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Snapshots from South Korea: Vegetarian Temple Food at Sanchon
Last month I visited Seoul, South Korea, for the first time. Here's a look at something I ate from my one-week trip.
It wasn't until I had asked friends for food recommendations in Seoul that I first heard of temple cuisine, traditional vegetarian (or vegan, to be more specific) food served at Buddhist temples. Because I can't just eat fried things and noodles all the time, I was grateful to come across Sanchon ("Mountain Village"), one of the most famous restaurants in Seoul (and worldwide) that specializes in temple-inspired cuisine, while walking around Insadong with Rachel Yang and her mother on my last full day in South Korea. The restaurant was opened in 1981 by Kim Yon Shik, a former Buddhist monk, who aside from being a restaurateur has also written three cookbooks about vegetarian cuisine. (For more information, you can read an interview with Kim Yon Shik at Hi Seoul.)
The restaurant is located at the end of a winding path in an old-fashioned house, making for a calm, secluded atmosphere in what is generally a busy area. After taking off your shoes you enter the house's courtyard—aka the dining room—decorated with beautiful handmade lotus-shaped lanterns. You have the choice between sitting at a regular table with chairs or low tables with cushions on the floor, but when I was there everyone chose the latter. (I preferred it; it made me feel closer to my eating companions and my food.) Keeping with Buddhist tradition, the utensils and most of the serving dishes are made of wood from the zelkova tree.
For ₩22,000 ($17.84) per person, the prix fixe lunch provided us with more than 20 dishes. They were mostly small portions of seasoned vegetable dishes, or namul in Korean, but it was still a lot of food. And to be honest, I don't know exactly what I ate. There were many unidentifiable forest and mountain vegetables seasoned with sesame oil, one of my favorite seasonings. Aside from the variety of seasoned vegetables, there was also japchae, pan-fried pancakes, soybean stew, and tofu.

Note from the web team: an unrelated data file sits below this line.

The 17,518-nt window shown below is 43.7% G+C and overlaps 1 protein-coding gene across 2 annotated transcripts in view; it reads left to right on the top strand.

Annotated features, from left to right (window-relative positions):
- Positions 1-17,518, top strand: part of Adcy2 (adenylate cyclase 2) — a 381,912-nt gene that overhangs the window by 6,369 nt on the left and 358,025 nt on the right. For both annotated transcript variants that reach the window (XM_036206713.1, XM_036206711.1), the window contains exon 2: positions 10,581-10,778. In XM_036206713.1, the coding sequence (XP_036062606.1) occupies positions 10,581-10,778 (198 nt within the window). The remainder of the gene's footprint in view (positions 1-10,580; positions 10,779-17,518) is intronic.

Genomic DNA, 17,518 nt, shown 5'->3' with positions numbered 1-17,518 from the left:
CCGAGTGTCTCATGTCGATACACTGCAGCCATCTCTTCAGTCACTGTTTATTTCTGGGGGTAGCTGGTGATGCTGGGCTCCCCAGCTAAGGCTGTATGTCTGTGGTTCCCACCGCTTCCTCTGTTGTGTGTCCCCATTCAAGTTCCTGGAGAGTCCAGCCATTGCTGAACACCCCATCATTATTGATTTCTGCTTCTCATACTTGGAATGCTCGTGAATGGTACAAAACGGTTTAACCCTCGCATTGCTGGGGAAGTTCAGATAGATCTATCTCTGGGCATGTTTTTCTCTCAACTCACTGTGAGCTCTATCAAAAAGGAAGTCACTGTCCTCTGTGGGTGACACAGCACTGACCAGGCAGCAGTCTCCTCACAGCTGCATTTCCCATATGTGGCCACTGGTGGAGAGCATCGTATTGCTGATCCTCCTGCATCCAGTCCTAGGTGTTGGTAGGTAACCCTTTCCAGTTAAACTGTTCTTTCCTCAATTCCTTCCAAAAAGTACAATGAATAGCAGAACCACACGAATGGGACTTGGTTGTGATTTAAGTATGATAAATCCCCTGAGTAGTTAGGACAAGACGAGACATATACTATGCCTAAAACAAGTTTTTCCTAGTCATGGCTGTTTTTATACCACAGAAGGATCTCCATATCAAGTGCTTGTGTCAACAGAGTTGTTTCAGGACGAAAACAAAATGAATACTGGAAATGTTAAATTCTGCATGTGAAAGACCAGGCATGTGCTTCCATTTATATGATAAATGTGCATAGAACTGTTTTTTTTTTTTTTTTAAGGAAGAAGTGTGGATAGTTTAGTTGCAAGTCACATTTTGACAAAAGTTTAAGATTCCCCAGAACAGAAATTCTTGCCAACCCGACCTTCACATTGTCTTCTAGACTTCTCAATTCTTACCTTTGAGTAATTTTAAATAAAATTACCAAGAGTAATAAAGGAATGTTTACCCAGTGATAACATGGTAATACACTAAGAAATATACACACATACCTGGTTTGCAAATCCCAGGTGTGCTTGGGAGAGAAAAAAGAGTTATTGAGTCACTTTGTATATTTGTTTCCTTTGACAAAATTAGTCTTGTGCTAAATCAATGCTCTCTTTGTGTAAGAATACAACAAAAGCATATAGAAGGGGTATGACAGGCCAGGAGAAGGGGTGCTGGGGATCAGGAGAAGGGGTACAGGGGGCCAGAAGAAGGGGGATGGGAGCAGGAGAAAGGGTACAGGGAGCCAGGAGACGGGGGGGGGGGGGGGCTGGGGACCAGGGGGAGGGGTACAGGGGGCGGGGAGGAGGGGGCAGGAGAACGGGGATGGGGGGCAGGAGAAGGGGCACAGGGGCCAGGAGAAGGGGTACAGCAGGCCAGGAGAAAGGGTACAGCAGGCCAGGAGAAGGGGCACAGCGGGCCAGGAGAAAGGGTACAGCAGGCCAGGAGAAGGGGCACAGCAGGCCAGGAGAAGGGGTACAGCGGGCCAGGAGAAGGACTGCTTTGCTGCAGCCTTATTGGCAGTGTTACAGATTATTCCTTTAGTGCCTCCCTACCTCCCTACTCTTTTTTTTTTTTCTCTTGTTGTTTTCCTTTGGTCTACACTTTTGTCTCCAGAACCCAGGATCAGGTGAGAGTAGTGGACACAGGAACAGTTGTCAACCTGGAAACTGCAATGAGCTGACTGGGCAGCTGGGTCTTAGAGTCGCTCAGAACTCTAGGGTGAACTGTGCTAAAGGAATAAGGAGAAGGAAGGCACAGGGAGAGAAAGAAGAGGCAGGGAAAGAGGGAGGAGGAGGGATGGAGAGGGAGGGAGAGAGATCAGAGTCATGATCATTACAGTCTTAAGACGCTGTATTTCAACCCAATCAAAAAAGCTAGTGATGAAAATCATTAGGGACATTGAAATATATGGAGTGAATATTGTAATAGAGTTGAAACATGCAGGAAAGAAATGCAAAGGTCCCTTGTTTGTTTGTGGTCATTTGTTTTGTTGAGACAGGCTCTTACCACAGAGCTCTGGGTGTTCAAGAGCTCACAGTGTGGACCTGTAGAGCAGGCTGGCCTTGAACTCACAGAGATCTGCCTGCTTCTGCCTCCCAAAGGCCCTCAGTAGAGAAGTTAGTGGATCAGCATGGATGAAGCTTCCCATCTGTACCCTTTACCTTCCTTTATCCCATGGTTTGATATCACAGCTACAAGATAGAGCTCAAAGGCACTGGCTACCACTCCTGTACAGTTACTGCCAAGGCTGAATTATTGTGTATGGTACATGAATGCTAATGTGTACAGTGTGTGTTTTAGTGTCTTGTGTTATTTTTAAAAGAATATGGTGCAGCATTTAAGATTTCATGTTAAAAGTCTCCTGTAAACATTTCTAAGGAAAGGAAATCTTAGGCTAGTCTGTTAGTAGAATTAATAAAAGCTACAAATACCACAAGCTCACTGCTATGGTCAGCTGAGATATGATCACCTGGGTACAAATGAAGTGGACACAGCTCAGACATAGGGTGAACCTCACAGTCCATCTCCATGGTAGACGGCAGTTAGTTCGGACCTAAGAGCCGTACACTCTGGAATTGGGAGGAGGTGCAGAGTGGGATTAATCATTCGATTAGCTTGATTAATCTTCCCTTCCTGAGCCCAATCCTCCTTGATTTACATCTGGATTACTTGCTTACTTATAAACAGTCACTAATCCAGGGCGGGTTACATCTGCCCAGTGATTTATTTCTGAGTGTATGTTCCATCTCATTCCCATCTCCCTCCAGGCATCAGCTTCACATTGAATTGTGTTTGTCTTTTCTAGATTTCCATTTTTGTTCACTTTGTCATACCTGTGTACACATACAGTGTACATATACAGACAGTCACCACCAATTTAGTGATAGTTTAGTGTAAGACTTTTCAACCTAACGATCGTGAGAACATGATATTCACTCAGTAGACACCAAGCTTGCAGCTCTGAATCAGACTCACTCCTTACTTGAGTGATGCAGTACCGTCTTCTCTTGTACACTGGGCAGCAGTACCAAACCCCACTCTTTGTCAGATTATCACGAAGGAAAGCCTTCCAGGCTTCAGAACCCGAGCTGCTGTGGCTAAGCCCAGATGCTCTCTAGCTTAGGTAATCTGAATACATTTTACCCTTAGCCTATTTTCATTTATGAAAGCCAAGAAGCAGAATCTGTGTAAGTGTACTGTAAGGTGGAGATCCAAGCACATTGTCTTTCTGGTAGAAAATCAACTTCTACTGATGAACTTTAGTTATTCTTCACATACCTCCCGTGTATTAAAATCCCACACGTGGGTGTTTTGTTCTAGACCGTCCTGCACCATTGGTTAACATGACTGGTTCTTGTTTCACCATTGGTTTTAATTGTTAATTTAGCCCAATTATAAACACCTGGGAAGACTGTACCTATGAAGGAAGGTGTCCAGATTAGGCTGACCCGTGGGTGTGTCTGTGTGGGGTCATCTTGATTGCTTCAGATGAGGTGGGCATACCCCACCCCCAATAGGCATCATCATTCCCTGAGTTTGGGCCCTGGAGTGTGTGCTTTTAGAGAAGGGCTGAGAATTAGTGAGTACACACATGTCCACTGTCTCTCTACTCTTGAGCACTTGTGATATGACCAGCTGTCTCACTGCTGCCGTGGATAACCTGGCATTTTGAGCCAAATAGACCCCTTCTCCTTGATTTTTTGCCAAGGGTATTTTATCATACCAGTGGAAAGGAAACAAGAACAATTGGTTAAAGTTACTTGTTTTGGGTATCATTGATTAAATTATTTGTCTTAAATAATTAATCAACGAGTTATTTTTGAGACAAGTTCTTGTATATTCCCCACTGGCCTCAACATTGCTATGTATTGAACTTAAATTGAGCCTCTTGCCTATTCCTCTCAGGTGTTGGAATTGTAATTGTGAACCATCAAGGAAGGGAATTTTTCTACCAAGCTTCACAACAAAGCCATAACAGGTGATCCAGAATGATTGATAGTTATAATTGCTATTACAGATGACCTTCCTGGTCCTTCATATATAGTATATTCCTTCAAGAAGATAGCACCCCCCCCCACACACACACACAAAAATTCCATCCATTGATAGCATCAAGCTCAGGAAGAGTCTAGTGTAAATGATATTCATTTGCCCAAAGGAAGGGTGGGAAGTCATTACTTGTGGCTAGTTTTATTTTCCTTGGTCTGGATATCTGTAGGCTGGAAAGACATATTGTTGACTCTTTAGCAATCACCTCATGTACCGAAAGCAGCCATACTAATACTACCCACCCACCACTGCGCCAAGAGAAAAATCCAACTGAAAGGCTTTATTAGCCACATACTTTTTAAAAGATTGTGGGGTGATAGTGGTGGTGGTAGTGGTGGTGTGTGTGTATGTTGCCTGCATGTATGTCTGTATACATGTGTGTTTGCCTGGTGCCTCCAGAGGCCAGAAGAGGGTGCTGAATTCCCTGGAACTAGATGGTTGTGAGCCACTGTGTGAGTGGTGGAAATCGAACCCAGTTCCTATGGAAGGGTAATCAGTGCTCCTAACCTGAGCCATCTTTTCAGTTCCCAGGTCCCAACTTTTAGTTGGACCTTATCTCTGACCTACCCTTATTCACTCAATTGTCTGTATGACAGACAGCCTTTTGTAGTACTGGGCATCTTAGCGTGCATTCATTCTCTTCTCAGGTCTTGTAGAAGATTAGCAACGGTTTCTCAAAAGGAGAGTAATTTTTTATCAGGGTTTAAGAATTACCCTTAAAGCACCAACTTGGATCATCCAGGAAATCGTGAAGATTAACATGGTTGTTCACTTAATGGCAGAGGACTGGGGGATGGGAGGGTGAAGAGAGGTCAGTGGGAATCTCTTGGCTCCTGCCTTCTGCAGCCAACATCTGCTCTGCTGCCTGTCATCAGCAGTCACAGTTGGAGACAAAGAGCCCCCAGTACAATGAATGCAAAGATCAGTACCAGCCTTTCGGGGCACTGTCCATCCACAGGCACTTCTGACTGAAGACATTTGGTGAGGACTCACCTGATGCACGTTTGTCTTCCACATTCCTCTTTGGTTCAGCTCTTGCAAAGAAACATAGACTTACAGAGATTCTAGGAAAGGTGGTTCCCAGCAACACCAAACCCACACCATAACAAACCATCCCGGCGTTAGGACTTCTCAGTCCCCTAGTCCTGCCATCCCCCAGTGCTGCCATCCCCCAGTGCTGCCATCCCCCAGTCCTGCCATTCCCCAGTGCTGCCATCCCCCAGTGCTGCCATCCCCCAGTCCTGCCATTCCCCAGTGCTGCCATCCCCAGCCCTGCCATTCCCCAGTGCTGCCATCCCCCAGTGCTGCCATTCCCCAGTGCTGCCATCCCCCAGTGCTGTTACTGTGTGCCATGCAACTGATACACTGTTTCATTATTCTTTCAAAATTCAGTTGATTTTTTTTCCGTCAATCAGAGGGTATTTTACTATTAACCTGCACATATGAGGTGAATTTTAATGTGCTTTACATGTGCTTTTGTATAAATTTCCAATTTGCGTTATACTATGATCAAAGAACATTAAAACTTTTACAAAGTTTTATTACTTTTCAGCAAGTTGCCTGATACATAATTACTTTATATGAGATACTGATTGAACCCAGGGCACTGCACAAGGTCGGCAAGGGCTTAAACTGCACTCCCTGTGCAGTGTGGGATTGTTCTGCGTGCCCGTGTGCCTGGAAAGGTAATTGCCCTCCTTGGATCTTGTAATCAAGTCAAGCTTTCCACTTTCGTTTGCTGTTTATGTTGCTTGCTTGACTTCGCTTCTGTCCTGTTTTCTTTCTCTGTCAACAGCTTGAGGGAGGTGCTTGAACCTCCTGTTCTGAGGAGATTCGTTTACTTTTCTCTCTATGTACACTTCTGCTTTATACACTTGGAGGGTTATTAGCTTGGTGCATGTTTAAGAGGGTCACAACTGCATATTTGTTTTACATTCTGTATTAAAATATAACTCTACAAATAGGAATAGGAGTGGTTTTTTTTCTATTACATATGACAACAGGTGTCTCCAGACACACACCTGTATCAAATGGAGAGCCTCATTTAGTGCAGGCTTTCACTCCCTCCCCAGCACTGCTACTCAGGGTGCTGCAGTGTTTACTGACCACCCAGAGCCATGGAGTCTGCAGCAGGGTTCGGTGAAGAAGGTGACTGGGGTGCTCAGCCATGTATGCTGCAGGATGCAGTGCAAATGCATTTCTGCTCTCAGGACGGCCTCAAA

My favorite dish was the sweetened fried kelp for its initially crisp texture that melted into softness at first bite, and combination of sweet and salty. The hearty tofu stew was especially comforting to eat during that cold, drizzly morning. And then there was the fun of having a miniature buffet of well prepared vegetables at my fingertips. While I could never love the more bitter greens, I loved having such a wide variety of flavors and textures, and, for a rare moment, not feeling bloated and fat after my meal ended.
If you're curious enough though, here's the full menu as it was written by the restaurant with my comments in brackets:
1. Appetizer: Porridge of the season [lightly seasoned rice porridge]
2. Watery plain kimchi
3. Radish mushrooms, peppers, and other vegetables wrapped in thin vermicelli pancake [We were given something else instead of this dish, a mixture of rice and vegetables wrapped in spinach-like leaves]
4. Seven wild vegetables, each with its own seasonings
6. Seasoned fresh lettuce
7. Cooked roots of balloon flowers and fern braken
8. Fried kelp
9. Steamed bean curd with burdock, mushrooms, and carrots
10. Jelly [acorn]
11. Small potatoes glazed with soy sauce and millet syrup
12. Seasoned wild mountain roots
13. Special chopsuey [japchae] made with various vegetables and mushrooms
14. Three kinds of fritters of fried seasonal vegetable
15. Seasonable Buddhist monk's favorite vegetables
16. Three kinds of pan fried seasonal vegetable pancakes [basically like #14, but with different vegetables]
17. Rice with beans, millet, etc
18. Soybean stew with mushrooms, radish, red peppers, bean curd, etc.
20. Sticky rice pastry [one of my favorite Korean desserts, a fried puffed rice snack called yugwa]
The menu also notes that they use certain ingredients called "The Five Stimulants" ("osinchae" in Korean) that you wouldn't find in traditional temple food: onions, green onions (scallions), baby garlic, green peppers, and honggo (dropwort). You can specify that you want dishes without the stimulants. (I found other sources that didn't list green peppers as one of the five stimulants, but included leeks, chives, and while rocambole. I would assume that anything in the onion and garlic categories aren't allowed, but that the five stimulants specifically refer to Korean ingredients.)
Although Sanchon's menu is pricier than most of the other food I ate during my trip, it's far from unreasonable. As one of my favorite meals during my trip, it's a place I'd return to if given the chance.